Now typically in civil wars, the winning side often unleashed a bloody purge on the losing side.  But not in America.  At the end of the war there were no reprisals.  No hangings.  No persecutions.  At least, not by those in power.  Most of the Loyalists just left.  They went to Canada.  Or back to the UK.  General Washington resigned from the army.  And the elected civilian authority made the peace.  Quite shocking.  For few generals ever voluntarily give up near absolute power.  And returned to their farm.  He was the American Cincinnatus

About a decade later, the French Revolution erupted.  A more classical civil war.  Far more bloody.  With plenty of reprisals.  And guillotining.  The streets of Paris ran with blood.  The Reign of Terror purged political enemies.  Than the people who unleashed the Terror fell victims to it themselves.  The fighting unleashed Napoleon Bonaparte onto Europe.  And the Middle East.  Made him a great general.  Even impressed a composer by the name of Ludwig van Beethoven.  A fan of republican government.  Even dedicated his Third Symphony to him.  And then Bonaparte made himself emperor.  So the revolution to overthrow a king ultimately ended up with an emperor.  Infuriating Beethoven so that he slashed the dedication page from his symphony.

Two revolutions that were part civil war.  One atypical.  The American.  And one more typical.  The French.

Winning the War was one Thing.  Winning the Peace was Another. 

At the time these were some pretty nasty wars.  But they pale when compared to the American Civil War.  Some 620,000 died.  That’s a huge number.  About 2% of the population then.  To get an idea about how devastating 2% of the population is consider this.  With today’s population that would equal some 6 million dead.

Winning the war was one thing.  Winning the peace was another.  The war was horrific.  And a lot of Northerners wanted a hard peace.  To make the South pay.  But Abraham Lincoln wanted an easy peace.  Near the end, shortly before Robert E. Lee’s surrender, Lincoln met with General Ulysses S. Grant, General William Tecumseh Sherman and Admiral David Dixon Porter.  He discussed the easy peace he wanted.  He said he did not want any retribution.  Any trials.  Any hangings.  If the defeated Confederates would sign paroles promising to never pick up arms again against the United States, they could simply go home.  He wanted to bring the South back into the Union.  As quickly and as painlessly as possible.  Forgive and forget.  Echoing his sentiments in his second inaugural address:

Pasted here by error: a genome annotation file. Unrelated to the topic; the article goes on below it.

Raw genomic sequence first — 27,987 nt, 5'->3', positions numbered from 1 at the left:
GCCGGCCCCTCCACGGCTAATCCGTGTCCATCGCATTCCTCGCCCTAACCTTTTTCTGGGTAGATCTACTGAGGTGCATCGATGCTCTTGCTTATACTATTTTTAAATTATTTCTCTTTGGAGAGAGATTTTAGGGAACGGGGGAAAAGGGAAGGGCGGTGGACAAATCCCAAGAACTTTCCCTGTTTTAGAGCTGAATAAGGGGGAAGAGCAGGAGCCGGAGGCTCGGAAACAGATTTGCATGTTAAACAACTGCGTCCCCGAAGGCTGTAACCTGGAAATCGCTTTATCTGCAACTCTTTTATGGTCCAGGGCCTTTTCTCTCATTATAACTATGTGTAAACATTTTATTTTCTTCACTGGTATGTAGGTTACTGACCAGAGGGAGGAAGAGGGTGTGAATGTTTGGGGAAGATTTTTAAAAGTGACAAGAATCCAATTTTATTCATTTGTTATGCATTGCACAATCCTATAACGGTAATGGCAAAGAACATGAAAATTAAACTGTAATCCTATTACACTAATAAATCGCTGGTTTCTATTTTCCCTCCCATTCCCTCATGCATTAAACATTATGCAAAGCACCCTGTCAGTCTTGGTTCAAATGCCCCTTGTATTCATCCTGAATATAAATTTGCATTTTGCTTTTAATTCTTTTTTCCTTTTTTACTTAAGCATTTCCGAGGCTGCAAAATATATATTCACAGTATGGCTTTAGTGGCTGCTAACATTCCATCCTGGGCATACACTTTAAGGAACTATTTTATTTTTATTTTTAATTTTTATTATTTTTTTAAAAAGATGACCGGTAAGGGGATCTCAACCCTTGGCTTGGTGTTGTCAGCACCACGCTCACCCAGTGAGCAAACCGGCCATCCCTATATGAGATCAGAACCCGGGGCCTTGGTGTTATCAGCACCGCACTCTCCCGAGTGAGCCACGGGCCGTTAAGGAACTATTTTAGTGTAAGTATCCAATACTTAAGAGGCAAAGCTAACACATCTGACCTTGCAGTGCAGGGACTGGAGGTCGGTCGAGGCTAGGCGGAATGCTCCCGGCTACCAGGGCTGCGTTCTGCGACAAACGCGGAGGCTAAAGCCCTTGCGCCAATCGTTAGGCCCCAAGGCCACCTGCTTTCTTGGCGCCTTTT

With malice toward none, with charity for all

The South was beaten.  Lee was surrounded.  The question was what would Lee do?  Surrender?  Or disband and head into the hills.  Carry out guerilla war?  This was weighing on everyone’s mind.  It terrified Lincoln.  Grant and Sherman feared it, too.  Even Lee.  When Grant met Lee at Appomattox to discuss surrender, Grant offered very generous terms.  In keeping with Lincoln’s wish for an easy peace.  It had a very favorable affect on Lee.  And his men.  Lee surrendered.  And once his war was over he dedicated his postwar life to making peace.

A similar surrender was negotiated between Sherman and General Joseph E. Johnston.  Despite the assassination of Lincoln.  Which happened after Lee’s surrender.  Sherman waged hard war throughout the South.  But he did not hate the South.  War was war.  And once the war was over, he followed Lincoln’s directive for an easy peace without hesitation.  Eager to ‘let the South up easy’.  And bring them back into the Union.